geek microsoft programming

IE as a platform for html apps

I came across HTA (HTML Applications) a while ago and I have to say it’s kinda neat.
In a way it’s not a big deal, but I didn’t know you could do this, and it really empowers you to write neat little apps fast by using JScript or VBScript and HTML, which is basic knowledge for a web developer right?

You can already write small apps in plain HTML pages, that’s right, but now and then you run into the problem that you need to do something your browser won’t let you because of security restrictions, and it’s damned right not to let you! For instance you’re trying to access an XML file on your hard drive. No biggy, but you won’t allow anyone to access your file system now will you?

I thought so, but in this case you want it, cause you’re writing the damn app yourself, and you trust yourself for the full 100%… well, mostly anyway. So here comes the “trick”. You rename your .html page (cause .htm is for FrontPage lusers) to .hta ét voilà, you’re basically finished. Now you can double click the HTA file, and see your page run as a full fledged Windows application, using good old fashion HTML for the interface and JavaScript as your programming language by choice. You could also use VBScript, but seriously.. why would you do that? Well, almost full fledged, but you can get pretty close by using the HTA tag defined in the pages head section.

How it works is that your newly created HTA page is running inside a seperate instance of Internet Explorer, with all those typical security restrictions turned off as your running it as a trusted application now. So you’re free to create any available ActiveX objects to do all sort of stuff like accessing the file system (FileSystemObject), parse XML files (MSXML2), access remote web pages (XMLHTTP), run stuff in shell commands (WShShell), you name it.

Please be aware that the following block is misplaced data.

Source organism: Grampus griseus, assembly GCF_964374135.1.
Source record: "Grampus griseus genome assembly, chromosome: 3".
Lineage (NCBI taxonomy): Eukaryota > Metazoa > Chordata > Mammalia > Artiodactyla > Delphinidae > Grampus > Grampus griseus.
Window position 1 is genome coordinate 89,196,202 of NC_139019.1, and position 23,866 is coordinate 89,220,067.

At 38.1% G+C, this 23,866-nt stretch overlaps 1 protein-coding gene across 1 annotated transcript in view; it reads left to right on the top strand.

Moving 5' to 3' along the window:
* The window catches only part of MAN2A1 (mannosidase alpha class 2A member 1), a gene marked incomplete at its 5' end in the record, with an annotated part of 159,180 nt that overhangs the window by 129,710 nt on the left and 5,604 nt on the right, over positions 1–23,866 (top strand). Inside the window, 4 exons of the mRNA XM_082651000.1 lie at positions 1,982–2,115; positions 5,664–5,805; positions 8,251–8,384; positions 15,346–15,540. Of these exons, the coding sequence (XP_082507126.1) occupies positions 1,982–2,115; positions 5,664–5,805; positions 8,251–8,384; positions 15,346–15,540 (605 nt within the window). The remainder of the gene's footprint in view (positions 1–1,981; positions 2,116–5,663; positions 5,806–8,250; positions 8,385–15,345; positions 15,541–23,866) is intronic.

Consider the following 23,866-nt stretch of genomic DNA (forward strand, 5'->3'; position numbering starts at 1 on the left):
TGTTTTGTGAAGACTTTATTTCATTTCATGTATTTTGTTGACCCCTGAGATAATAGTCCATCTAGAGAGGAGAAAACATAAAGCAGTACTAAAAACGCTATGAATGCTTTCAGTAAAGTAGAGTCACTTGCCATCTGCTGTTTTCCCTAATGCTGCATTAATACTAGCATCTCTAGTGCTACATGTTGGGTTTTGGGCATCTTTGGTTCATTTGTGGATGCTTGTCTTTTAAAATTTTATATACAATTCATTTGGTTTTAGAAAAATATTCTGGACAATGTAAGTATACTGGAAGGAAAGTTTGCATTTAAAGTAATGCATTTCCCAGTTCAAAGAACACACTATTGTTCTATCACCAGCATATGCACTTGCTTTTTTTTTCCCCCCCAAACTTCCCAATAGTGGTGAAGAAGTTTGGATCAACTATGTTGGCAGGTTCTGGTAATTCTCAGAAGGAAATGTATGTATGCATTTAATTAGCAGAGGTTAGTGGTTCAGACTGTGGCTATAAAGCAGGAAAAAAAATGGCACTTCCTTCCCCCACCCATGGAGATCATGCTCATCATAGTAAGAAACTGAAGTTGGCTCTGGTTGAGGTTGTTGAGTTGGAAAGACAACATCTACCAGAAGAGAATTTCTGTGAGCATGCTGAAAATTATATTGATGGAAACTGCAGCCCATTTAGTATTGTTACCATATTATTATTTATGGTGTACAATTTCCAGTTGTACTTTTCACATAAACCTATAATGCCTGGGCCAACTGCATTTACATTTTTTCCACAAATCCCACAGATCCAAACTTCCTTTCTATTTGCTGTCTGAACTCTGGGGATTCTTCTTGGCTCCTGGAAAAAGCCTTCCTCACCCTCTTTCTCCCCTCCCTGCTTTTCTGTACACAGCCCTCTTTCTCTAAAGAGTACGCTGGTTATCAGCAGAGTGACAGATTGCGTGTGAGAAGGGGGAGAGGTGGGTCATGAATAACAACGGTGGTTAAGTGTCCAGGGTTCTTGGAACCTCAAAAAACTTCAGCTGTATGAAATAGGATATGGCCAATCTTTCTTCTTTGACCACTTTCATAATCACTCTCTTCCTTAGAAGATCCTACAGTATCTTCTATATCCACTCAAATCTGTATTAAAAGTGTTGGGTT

Another cool thing with these HTA pages is that it even supports command line parameters. So you can write one and launch it from a command shell, with a few command line options, to do some funky shiznit for you.

“Ok”, you say, “This is neat, but can’t I just write a simple .JS or .VBS script if I want to use command line stuff anyway?” Well yes you could, but there’s one advantage to the HTA approach, and that’s the fact that you can include other scripts using the HTML script tag, so you can finally create some handy libraries to do the mundane stuff for you.

There’s no way to do that in a plain .js or .vbs script, which sucks IMO, since after you’ve written a few of those, you realise you keep needing the same kind of functionality over and over again, which would be ideal to put in a library… which you can’t include… so you copy paste… blegh…

But anyway, if you feel like slapping together a quick app maybe give this HTA thing a shot. You might dig it.

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